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DoD Spear-Phishing Awareness Training Joint Task Force - Global Network Operations UNCLASSIFIED//FOUO Updated: 16 NOV 2006.

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Presentation on theme: "DoD Spear-Phishing Awareness Training Joint Task Force - Global Network Operations UNCLASSIFIED//FOUO Updated: 16 NOV 2006."— Presentation transcript:

1 DoD Spear-Phishing Awareness Training Joint Task Force - Global Network Operations UNCLASSIFIED//FOUO Updated: 16 NOV 2006

2 Inform and increase the awareness of all Department of Defense personnel of the dangers and threats imposed on DoD information systems as a result of “spear-phishing” s. Instruct personnel on how to recognize these threats while offering methods to help counter the threat. Objective UNCLASSIFIED Instructions - To advance to the next slide, click the button. - Click to return to the previous slide. - Click on the hyperlinked (blue, underlined) text to get more information on an item. - Click to return from the hyperlinked location.

3 Phishing is a criminal activity using social engineering techniques.social engineering “Phishers” attempt to fraudulently acquire sensitive information, such as passwords, personal information, military operations, and credit card/financial details, by masquerading as a trustworthy person or business in an electronic communication. BUT, DID YOU KNOW……. What is “Phishing”? UNCLASSIFIED

4 Phishing s not only attempt to trick you into giving out sensitive information, but also can include malicious software. What this means… These s may contain mini-programs that will be installed on your computer. They may capture your keystrokes or capture your personal files and send them to people they shouldn’t be going to …without you knowing it!!! Hidden Threats of “Phishing” UNCLASSIFIED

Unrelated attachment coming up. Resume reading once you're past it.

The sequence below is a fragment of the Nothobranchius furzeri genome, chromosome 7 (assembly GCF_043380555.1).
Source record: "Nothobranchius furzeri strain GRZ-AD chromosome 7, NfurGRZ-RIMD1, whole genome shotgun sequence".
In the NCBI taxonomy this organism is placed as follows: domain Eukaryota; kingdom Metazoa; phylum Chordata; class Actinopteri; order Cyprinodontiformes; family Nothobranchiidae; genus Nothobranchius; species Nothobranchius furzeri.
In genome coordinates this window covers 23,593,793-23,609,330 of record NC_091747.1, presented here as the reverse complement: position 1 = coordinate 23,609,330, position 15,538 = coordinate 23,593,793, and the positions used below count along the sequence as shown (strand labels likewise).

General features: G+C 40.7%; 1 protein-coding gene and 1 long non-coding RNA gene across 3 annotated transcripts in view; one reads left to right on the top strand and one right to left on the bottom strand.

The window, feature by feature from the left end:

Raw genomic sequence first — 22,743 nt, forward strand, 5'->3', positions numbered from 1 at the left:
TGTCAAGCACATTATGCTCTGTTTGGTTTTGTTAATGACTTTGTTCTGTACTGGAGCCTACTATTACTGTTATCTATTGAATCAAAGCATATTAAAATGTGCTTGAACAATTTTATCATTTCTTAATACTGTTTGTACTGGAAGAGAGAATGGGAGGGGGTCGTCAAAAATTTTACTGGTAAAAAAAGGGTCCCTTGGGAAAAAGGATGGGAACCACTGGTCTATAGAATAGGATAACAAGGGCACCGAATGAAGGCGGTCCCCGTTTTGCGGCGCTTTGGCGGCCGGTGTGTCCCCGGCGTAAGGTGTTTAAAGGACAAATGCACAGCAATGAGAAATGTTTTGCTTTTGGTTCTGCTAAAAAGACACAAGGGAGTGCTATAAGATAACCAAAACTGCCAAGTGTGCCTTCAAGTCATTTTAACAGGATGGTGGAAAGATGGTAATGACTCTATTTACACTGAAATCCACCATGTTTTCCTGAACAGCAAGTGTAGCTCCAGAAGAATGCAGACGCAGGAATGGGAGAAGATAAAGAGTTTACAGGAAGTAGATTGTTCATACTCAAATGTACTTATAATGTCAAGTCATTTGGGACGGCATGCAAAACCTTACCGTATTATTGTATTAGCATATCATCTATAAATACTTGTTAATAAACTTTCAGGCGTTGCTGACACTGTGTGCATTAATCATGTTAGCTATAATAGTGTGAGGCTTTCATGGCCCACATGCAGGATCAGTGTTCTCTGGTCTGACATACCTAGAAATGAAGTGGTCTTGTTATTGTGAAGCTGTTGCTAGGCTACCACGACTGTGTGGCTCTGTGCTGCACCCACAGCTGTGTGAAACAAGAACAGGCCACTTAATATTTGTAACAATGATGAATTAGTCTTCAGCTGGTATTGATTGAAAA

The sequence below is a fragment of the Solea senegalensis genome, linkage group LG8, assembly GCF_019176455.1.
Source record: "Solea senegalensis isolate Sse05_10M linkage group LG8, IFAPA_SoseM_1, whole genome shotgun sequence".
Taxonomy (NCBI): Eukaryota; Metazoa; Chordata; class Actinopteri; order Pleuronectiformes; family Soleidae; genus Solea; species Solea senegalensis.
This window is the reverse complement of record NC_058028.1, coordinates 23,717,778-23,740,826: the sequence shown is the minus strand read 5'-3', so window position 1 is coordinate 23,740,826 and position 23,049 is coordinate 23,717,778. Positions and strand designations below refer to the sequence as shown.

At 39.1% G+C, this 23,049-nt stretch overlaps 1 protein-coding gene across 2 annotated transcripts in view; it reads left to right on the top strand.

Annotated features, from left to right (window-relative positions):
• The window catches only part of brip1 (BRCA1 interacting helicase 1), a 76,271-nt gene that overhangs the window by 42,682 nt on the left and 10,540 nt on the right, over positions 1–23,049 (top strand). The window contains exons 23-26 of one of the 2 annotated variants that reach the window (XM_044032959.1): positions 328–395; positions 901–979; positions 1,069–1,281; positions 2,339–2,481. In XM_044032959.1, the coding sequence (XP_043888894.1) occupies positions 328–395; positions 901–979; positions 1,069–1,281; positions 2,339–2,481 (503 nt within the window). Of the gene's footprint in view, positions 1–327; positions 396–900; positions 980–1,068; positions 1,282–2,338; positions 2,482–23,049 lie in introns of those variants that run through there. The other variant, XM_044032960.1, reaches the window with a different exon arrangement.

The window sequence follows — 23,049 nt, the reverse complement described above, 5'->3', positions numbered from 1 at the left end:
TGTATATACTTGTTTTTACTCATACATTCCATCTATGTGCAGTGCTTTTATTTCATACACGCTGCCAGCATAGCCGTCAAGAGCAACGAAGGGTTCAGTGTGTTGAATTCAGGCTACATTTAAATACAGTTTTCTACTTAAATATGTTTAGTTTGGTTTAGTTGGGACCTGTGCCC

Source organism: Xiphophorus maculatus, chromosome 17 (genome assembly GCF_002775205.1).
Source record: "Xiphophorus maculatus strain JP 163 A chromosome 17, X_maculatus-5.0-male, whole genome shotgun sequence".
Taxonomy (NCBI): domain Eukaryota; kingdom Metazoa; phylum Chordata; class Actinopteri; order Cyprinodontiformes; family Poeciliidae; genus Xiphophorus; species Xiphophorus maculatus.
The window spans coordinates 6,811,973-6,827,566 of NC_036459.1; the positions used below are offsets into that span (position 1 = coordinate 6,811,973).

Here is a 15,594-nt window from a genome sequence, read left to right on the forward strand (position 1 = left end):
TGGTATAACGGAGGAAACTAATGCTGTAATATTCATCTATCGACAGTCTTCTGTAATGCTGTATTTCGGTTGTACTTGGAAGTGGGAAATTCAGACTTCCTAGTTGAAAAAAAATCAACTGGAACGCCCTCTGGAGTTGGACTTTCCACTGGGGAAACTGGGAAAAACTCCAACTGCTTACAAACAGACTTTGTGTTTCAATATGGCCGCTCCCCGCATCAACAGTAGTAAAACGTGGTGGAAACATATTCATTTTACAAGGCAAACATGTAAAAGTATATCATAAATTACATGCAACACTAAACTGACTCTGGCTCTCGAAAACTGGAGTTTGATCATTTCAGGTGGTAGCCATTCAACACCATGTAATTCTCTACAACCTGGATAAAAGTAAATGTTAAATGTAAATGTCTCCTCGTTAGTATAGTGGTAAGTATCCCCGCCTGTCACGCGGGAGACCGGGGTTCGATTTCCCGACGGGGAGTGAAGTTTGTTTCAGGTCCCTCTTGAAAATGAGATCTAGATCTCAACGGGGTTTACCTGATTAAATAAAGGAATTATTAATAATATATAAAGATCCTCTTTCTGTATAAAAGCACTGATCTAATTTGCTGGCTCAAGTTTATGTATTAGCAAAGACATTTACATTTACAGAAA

5 Most phishing attempts are for identity theft, but there is a rise in attempts at gaining access to online banking, federal, and defense information. These hidden/unknown threats can capture your passwords/login credentials and also compromise unclassified, but yet sensitive, information that can put Department of Defense operations at risk. Hidden Threats of “Phishing” UNCLASSIFIED

6 Spear Phishing is a GREATER threat!!! Spear Phishing is a highly targeted phishing attempt. The attacker selectively chooses the recipient (target) and usually has a thorough understanding of the target’s command or organization. What is “Spear Phishing”? UNCLASSIFIED

7 The attacker may: Address the recipient by name Use lingo/jargon of the organization Reference actual procedures, SOPs/TTPs, or DOD Instructions The may appear very genuine. Sometime these s have legitimate operational and exercise nicknames, terms, and key words in the subject and body of the message. What is “Spear Phishing”? UNCLASSIFIED

8 Phishing is not anything new and many of you may have seen examples in s from your personal / at-home accounts. Common Examples of Phishing UNCLASSIFIED You may have seen s that appear to come from your bank or other online financial institutions. Commonly Seen Commercial Examples: eBay, PayPal, all banking and financial institutions

9 Phishing sent portraying Bank of America, Military Bank Entices the user to complete a survey and receive a $20 or $25 credit Bank of America Military Bank UNCLASSIFIED

10 Convincing website linked from BOA Military Bank UNCLASSIFIED Bank of America Military Bank

11 UNCLASSIFIED Bank of America Military Bank Convincing website linked from BOA Military Bank

12 YES, this is occurring within DOD The attacker’s primary focus is to get you to open an attachment or follow a web link. These actions may install the malicious software. Most spear phishing attacks within DOD are not for identity theft. Should I be worried? UNCLASSIFIED

13 Everyone within DOD is a target. Attempts have been seen at all levels and areas. Military, Civilians, Contractors All Ranks All Services All Geographic Locations Discovered “spear phishing” messages within the DOD can be very convincing Who should be worried? UNCLASSIFIED

14 “From” field of an can be easily faked (spoofed). It might appear completely correct, or have a similar variation. On the other hand, the message may come from a legitimate account, because that account has been compromised. This can occur when the attackers obtain someone’s login credentials and contacts in their address book in order to obtain more accounts. How can I be sure? Is the message digitally signed? Recognition UNCLASSIFIED